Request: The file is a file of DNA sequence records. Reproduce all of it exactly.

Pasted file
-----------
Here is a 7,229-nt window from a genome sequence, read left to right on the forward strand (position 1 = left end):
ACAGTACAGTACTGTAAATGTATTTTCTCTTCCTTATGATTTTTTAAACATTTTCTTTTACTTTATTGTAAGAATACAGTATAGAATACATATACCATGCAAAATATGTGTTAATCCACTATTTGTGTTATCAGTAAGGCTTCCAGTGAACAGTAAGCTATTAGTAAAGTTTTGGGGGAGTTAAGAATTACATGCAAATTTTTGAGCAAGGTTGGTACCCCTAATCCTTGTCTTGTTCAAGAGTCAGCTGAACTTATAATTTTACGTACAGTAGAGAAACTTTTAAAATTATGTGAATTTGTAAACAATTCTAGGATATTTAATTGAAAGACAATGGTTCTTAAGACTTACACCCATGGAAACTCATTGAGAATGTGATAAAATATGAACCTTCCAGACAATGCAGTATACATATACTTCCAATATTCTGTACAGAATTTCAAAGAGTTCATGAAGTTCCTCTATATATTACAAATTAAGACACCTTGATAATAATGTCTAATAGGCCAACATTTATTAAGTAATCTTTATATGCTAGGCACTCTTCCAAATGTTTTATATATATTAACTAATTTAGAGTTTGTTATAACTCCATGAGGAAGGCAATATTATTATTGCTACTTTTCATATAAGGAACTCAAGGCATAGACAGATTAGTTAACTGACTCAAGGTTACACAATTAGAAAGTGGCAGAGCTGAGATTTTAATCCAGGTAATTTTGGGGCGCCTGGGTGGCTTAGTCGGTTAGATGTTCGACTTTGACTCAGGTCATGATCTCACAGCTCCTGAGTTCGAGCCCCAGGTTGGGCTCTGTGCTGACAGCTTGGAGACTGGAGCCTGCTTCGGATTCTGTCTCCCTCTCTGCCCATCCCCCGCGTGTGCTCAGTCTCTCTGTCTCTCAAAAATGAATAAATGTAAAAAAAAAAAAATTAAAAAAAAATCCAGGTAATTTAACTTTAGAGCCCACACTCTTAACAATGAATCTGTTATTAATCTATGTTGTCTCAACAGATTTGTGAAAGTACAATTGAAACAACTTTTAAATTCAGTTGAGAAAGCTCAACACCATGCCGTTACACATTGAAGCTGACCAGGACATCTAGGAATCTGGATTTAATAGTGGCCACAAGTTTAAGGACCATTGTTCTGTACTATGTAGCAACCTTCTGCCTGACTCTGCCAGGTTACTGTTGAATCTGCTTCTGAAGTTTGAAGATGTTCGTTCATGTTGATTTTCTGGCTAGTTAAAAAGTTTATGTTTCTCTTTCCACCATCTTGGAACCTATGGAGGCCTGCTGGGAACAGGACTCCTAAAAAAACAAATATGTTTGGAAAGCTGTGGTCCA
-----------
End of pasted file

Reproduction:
Here is a 7,229-nt window from a genome sequence, read left to right on the forward strand (position 1 = left end):
ACAGTACAGTACTGTAAATGTATTTTCTCTTCCTTATGATTTTTTAAACATTTTCTTTTACTTTATTGTAAGAATACAGTATAGAATACATATACCATGCAAAATATGTGTTAATCCACTATTTGTGTTATCAGTAAGGCTTCCAGTGAACAGTAAGCTATTAGTAAAGTTTTGGGGGAGTTAAGAATTACATGCAAATTTTTGAGCAAGGTTGGTACCCCTAATCCTTGTCTTGTTCAAGAGTCAGCTGAACTTATAATTTTACGTACAGTAGAGAAACTTTTAAAATTATGTGAATTTGTAAACAATTCTAGGATATTTAATTGAAAGACAATGGTTCTTAAGACTTACACCCATGGAAACTCATTGAGAATGTGATAAAATATGAACCTTCCAGACAATGCAGTATACATATACTTCCAATATTCTGTACAGAATTTCAAAGAGTTCATGAAGTTCCTCTATATATTACAAATTAAGACACCTTGATAATAATGTCTAATAGGCCAACATTTATTAAGTAATCTTTATATGCTAGGCACTCTTCCAAATGTTTTATATATATTAACTAATTTAGAGTTTGTTATAACTCCATGAGGAAGGCAATATTATTATTGCTACTTTTCATATAAGGAACTCAAGGCATAGACAGATTAGTTAACTGACTCAAGGTTACACAATTAGAAAGTGGCAGAGCTGAGATTTTAATCCAGGTAATTTTGGGGCGCCTGGGTGGCTTAGTCGGTTAGATGTTCGACTTTGACTCAGGTCATGATCTCACAGCTCCTGAGTTCGAGCCCCAGGTTGGGCTCTGTGCTGACAGCTTGGAGACTGGAGCCTGCTTCGGATTCTGTCTCCCTCTCTGCCCATCCCCCGCGTGTGCTCAGTCTCTCTGTCTCTCAAAAATGAATAAATGTAAAAAAAAAAAAATTAAAAAAAAATCCAGGTAATTTAACTTTAGAGCCCACACTCTTAACAATGAATCTGTTATTAATCTATGTTGTCTCAACAGATTTGTGAAAGTACAATTGAAACAACTTTTAAATTCAGTTGAGAAAGCTCAACACCATGCCGTTACACATTGAAGCTGACCAGGACATCTAGGAATCTGGATTTAATAGTGGCCACAAGTTTAAGGACCATTGTTCTGTACTATGTAGCAACCTTCTGCCTGACTCTGCCAGGTTACTGTTGAATCTGCTTCTGAAGTTTGAAGATGTTCGTTCATGTTGATTTTCTGGCTAGTTAAAAAGTTTATGTTTCTCTTTCCACCATCTTGGAACCTATGGAGGCCTGCTGGGAACAGGACTCCTAAAAAAACAAATATGTTTGGAAAGCTGTGGTCCA